AI – New Treatment for Childhood Cancer

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AI – New Treatment for Childhood Cancer

Scientists have used artificial intelligence to build a drug regimen for children with deadly brain cancer; the survival rate has not improved in 50 years. Diffuse internal pontine glioma is a rapidly growing and rare type of brain tumor in children.

Removal of these types of tumors surgically is quite risky. They are diffuse, which means that they do not have well-defined boundaries suitable for operations. Some children with DIPG have the mutation gene ACVR1, and there is currently no exact treatment for this mutation.

Using AI, in a new study, scientists from the ICR and the NHS Foundation Trust were able to find that the drug everolimus in combination with other vandetanib could increase the ability of vandetanib to treat cancer in the blood.

The combination was effectively tested on mice and four children. Experts hope to try the drug combination in the broader group of children in clinical trials. The study found that combining the two drugs increased the amount of vandetanib in the brains of mice by 56%.

The treatment was 14% more effective in mice than those undergoing standard control treatment. According to the research team, the study shows that artificial intelligence can find new ways to treat cancer by revealing a combination of existing medications.

Finding New Ways

Both drugs used in the study to treat other cancers have already been approved. According to Chris Jones, professor of pediatric brain tumors at the ICR, DIPG is a very aggressive and rare disease, and survival rates have hardly changed in the last 50 years. That is why finding new treatment is vital.

Research shows how much artificial intelligence can contribute to the discovery of drugs and offer new therapeutic combinations. The AI ​​system used a combination of two existing medications to treat some children with DIPG.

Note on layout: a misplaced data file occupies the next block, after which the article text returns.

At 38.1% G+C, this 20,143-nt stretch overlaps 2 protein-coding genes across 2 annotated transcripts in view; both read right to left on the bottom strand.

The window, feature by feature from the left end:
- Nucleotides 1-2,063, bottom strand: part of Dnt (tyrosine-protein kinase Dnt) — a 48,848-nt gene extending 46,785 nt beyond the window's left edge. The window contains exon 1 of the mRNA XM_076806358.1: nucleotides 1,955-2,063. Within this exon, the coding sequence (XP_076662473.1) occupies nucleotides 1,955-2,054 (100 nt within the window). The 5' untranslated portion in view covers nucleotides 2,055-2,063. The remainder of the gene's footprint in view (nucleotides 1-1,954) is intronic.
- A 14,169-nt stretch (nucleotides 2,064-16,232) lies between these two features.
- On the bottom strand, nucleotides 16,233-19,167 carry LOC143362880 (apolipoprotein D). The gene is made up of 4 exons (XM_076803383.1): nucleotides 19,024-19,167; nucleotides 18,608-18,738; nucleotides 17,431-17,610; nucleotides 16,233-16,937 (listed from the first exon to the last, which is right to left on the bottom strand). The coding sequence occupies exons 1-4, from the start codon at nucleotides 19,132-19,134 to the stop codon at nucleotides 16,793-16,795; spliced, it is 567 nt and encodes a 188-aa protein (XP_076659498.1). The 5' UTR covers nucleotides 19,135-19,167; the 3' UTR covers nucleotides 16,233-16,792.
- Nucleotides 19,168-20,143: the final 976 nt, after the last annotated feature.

The treatment increased the viability of the mouse model. Study participants began testing the method in a small number of children. Group members report that a full-scale clinical trial is necessary to assess whether it can treat children.

BenevolentAI is the company that built the AI ​​drug discovery platform. The ICR researchers worked with representatives of BenevolentAI to use the platform to identify drugs that ACVR1 mutations could target in DIPG.

The platform contains all publicly available biomedical data and additional information used by the BenevolentAI system from scientific articles. Scientists have been able to study the information in the graph and discover the views that could not be found through human thinking alone.

Conclusion

According to a pediatric and adolescent neuro-oncologist, this study is encouraging and highlights the potential for artificial use. The current clinical results are too preliminary to draw firm conclusions. Researchers are working to make progress in clinical trials in children with ACVR1-mutant DIPG.

Professor Peter Richardson explained that enhanced AI approaches could effectively expand capabilities and find new strategies.

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